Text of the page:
Passion for baking
***brushing dust off of a forgotten blog***
Hi everyone, this will be my first post in a good years' time, I think. I have been keeping up to date with TFL regularly, and I'm very happy to see a lot of new faces around, baking wonderful breads. And of course, I've followed the impressive efforts of old friends, who keep on supporting new, budding bakers and that are always happy to share new recipes and lessons learned from their baking experiments. This community is one of a kind, and I'm very happy to be a part of it.
The last year has seen some changes for me personally (moving from Trondheim to a much smaller village outside Stavanger, Norway, and starting in a new job), but everything has worked out for the better. I've also been pursuing some other hobbies and interests, and haven't really found space for much bread baking before now. After being away from baking for a good 12 months, I felt the inspiration gradually returning a couple of weeks ago, and I decided to mix up some rye flour and water to get a new sourdough going (my old, reliable starter didn't join me for the move). Sure enough, within five days it was good to go, and ready to leaven bread.
For my first breads in about a year's time, I settled on some old, well-worn formulas. Baking is almost like playing tennis or riding a bike; at first, your coordination might be a bit off, but with a little patience and effort, it comes back. The scent of baking loaves, and the sound of crackling, singing crust as the sourdough loaves were pulled from the oven reminded me of why I love baking so much in the first place. It's something immensely rewarding that we can share with our friends, relatives and neighbours, and it's an activitiy that somehow connects us with our ancestors as well.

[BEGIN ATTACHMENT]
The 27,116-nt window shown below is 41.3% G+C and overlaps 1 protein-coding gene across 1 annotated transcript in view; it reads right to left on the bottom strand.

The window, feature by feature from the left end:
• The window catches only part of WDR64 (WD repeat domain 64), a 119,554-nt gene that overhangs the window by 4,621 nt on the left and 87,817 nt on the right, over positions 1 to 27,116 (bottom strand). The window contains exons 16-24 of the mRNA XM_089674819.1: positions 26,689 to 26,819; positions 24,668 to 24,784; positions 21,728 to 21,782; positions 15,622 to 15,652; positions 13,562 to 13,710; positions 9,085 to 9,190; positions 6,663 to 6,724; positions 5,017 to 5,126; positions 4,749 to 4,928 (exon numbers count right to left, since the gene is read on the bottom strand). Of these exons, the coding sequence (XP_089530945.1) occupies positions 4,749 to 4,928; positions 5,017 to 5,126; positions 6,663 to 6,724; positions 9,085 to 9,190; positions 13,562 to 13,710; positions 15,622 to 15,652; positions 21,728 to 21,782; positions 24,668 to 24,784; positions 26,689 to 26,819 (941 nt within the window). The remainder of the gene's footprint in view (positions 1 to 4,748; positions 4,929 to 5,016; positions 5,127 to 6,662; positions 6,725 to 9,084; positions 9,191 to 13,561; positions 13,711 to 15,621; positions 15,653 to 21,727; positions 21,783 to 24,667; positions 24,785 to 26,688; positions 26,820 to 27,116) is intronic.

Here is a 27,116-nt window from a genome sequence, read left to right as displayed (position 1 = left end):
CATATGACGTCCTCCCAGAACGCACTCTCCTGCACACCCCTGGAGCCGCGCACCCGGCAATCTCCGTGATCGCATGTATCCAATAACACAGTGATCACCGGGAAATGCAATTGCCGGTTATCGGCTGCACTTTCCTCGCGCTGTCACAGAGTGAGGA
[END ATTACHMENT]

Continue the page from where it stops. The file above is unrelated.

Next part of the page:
Below are some snaps from this weekend's bake; first a "pain au levain", made from a rye sourdough:
Spring has just arrived, so I was lucky with the natural lighting in these photos. Below is a photo of a 40% rye; I wanted to ease back in with rye flour, so this 40% was a very nice way of getting to grips with the slightly sticky, clay-like consistency of rye doughs. The bread had that unmistakable, poignant rye flavour in the crust, and a soft, even crumb. In short, 40% whole-rye, roughly 75% hydration, and 20% of the total flour weight from a rye sourdough. Approximately 2 hour bulk followed by 75 mins final proof. Very satisfying.
As a cold and/or warm accompaniment to the newly baked breads, I roasted a boned pork shoulder butt (I believe that's the English/US name of this cut of pork). A beautifully marbled piece from a local farmer - it was simply rubbed with fresh thyme, chopped garlic, salt and pepper and then roasted on a bed of some vegetables until done.
Enjoy the rest of your weekend, everyone!